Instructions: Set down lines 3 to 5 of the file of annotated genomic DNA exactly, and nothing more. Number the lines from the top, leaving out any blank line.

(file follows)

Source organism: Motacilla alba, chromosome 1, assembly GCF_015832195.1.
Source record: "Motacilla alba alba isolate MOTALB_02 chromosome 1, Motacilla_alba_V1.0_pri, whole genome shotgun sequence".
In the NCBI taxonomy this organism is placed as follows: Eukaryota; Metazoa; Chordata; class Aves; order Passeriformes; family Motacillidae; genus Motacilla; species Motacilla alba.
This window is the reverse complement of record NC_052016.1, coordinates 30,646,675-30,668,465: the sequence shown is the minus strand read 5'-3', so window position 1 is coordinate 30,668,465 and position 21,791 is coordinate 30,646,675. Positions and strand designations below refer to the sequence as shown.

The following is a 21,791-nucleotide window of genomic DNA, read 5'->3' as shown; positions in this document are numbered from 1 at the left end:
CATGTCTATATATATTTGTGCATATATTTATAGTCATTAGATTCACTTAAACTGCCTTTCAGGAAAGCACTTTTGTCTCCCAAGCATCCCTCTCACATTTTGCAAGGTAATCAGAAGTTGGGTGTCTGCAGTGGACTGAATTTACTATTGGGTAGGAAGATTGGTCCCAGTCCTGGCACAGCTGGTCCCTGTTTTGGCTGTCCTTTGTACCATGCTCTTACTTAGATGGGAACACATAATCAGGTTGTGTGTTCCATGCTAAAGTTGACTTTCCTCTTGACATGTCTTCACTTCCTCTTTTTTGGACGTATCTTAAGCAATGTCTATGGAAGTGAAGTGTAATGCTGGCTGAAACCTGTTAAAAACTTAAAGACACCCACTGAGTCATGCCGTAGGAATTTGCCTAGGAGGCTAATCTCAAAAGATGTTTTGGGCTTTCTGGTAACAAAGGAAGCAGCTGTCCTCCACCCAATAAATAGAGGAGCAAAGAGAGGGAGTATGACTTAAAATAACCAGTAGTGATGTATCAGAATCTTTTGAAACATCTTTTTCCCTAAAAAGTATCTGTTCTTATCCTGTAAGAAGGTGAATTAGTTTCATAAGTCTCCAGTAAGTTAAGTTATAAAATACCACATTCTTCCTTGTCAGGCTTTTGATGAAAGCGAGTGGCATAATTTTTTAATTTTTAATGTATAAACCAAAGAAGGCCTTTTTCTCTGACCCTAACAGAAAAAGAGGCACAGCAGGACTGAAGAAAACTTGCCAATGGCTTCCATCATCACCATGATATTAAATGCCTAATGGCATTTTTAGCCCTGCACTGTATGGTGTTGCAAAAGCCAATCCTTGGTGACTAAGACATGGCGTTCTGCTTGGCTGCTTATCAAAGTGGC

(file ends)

In the NCBI taxonomy this organism is placed as follows: Eukaryota; Metazoa; Chordata; class Aves; order Passeriformes; family Motacillidae; genus Motacilla; species Motacilla alba.
This window is the reverse complement of record NC_052016.1, coordinates 30,646,675-30,668,465: the sequence shown is the minus strand read 5'-3', so window position 1 is coordinate 30,668,465 and position 21,791 is coordinate 30,646,675. Positions and strand designations below refer to the sequence as shown.

The following is a 21,791-nucleotide window of genomic DNA, read 5'->3' as shown; positions in this document are numbered from 1 at the left end: